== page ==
Brooks v. City of Seattle: Ninth Circuit OK's Tasering of Pregnant Woman

Split panel; 48-page opinion; Tasers.  Might not be the last we've heard of this case (especially in light of the Ninth Circuit's opinion in Bryan v. McPherson) in which Judge Berzon leads her dissent thusly:

Here is what happened to Malaika Brooks, a pregnant mother, as she was driving her son to school one day: Two, soon three, police officers surrounded her. The officers thought she was speeding in a school zone; she says she was not. Brooks provided her identification when asked, so there was no doubt who she was or where to find her. The officers wrote her a ticket but she refused to sign it. Refusing to sign a speeding ticket was at the time a nonarrestable misdemeanor; now, in Washington, it is not even that. Brooks had no weapons and had not harmed or threatened to harm a soul.  Although she had told the officers she was seven months pregnant, they proceeded to use a Taser on her, not once but three times, causing her to scream with pain and leaving burn marks and permanent scars.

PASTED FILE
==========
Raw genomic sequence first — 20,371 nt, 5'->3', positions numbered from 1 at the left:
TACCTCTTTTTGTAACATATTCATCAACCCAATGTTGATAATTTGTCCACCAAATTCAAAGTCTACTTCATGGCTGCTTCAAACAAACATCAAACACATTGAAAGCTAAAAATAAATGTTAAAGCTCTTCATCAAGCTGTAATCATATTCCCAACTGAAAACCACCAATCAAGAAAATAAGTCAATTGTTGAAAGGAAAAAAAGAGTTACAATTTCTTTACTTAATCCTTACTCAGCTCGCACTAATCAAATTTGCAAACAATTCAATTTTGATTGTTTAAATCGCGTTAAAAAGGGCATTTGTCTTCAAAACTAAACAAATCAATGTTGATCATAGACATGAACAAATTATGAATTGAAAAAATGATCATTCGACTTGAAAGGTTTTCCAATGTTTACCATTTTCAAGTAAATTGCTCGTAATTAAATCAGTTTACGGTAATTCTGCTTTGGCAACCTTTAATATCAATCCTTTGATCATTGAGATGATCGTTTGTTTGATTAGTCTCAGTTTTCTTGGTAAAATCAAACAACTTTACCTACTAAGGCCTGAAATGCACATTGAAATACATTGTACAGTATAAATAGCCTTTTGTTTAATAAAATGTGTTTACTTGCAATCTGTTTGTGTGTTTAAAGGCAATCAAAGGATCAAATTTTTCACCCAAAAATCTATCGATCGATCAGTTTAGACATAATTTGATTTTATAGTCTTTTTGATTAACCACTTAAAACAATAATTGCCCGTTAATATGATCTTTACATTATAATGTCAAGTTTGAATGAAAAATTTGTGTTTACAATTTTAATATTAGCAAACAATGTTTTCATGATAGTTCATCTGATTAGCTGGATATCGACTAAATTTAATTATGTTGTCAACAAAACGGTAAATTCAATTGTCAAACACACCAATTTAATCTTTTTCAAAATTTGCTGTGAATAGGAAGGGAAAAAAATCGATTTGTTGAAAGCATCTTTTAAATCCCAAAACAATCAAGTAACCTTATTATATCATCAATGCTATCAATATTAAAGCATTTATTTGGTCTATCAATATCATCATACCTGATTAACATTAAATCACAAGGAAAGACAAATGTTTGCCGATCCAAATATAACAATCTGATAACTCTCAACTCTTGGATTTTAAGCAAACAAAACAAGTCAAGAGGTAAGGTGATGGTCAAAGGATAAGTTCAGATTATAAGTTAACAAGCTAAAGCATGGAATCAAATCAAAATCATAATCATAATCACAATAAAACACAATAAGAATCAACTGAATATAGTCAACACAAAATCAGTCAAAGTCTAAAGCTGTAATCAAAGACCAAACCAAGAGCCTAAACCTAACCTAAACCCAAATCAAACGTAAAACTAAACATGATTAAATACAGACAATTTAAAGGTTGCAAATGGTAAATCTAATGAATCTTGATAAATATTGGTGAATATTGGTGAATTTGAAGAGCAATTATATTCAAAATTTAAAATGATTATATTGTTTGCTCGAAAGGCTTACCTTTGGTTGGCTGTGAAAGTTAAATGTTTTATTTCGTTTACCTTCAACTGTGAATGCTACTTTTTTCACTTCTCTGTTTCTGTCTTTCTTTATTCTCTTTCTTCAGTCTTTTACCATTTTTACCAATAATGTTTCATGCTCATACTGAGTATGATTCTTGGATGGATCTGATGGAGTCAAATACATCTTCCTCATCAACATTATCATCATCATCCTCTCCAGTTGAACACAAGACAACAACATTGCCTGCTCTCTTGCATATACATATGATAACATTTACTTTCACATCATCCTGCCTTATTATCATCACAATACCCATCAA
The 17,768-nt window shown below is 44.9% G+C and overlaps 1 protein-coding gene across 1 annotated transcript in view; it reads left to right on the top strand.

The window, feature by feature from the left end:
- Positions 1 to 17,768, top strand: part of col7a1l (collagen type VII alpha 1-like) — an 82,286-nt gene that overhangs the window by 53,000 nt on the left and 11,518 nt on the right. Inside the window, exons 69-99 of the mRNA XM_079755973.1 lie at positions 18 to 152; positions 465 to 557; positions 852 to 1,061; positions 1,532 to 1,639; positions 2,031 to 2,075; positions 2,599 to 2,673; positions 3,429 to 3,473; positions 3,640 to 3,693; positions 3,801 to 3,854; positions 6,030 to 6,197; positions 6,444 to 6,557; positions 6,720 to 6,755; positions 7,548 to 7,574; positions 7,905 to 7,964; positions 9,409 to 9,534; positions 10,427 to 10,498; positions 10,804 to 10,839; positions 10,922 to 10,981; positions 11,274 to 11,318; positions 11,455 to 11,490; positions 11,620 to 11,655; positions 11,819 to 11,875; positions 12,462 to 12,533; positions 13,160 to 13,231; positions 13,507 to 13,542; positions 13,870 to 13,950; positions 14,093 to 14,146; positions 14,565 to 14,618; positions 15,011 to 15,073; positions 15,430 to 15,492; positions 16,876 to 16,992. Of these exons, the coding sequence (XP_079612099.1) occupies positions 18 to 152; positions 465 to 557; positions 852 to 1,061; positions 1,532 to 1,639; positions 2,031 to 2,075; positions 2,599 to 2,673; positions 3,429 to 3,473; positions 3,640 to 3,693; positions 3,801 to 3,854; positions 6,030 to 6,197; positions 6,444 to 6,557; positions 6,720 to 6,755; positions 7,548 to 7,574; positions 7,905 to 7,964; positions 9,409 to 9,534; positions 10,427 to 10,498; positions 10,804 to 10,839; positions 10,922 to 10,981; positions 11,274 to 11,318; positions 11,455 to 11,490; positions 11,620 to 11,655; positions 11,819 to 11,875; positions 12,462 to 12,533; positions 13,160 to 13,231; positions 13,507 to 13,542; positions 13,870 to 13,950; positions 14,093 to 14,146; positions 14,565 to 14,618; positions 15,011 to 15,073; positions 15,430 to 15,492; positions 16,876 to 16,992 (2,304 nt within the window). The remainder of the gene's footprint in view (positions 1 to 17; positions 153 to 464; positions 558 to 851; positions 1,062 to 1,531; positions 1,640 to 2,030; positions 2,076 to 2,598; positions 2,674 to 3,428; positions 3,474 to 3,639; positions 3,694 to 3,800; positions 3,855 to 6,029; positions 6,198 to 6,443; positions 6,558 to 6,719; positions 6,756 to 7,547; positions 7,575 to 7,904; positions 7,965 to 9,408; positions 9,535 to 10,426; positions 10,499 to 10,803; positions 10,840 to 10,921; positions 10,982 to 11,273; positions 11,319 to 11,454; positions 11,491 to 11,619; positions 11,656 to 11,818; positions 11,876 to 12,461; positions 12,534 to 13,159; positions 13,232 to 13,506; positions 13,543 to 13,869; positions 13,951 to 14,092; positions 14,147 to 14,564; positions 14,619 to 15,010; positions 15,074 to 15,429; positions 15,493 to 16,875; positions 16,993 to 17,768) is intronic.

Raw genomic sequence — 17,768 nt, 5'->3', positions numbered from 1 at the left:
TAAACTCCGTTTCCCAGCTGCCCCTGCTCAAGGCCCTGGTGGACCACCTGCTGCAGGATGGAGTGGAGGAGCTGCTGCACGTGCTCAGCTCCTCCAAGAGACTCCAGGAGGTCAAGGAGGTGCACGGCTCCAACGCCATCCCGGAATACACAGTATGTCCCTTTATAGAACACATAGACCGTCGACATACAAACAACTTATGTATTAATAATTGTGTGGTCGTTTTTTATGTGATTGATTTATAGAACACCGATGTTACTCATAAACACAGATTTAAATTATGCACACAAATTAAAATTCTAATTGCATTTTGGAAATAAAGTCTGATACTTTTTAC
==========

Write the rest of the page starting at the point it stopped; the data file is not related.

We have more Taser/Fourth Amendment/Section 1983 discussion here.  Our favorite post is entitled, "Tasers and the Fourth Amendment."  See also the post on Bryan v. McPherson.

2 comments:

  david

5:06 PM

I took a break from writing an academic paper I am currently working on which coincidentally examines the use of taser devices in correctional institutions. Not only is the conduct by the officers appalling, but visibly pregnant women is a class of people that even TASER International agrees that taser weapons should not be used on. The use of tasers on pregnant women violates every law enforcement and corrections taser use policy I have examined during my research. Thanks for the update on this case, is very interesting how this opinion is going to mesh with Bryan v. McPherson.

  Anonymous

4:44 AM

It doesn't mesh with Bryan v. McPherson...but Bryan v. McPherson doesn't mesh with the Supreme Court decision in Scott v. Harris, where the court clearly stated that levels of force, such as "intermediate" "less than intermediate" are irrelevant. The only consideration is whether the force appears to be reasonable under Graham v. Connor. All of this analysis regarding other available force options and use of force "contiuum" flies in the face of Scott v. Harris.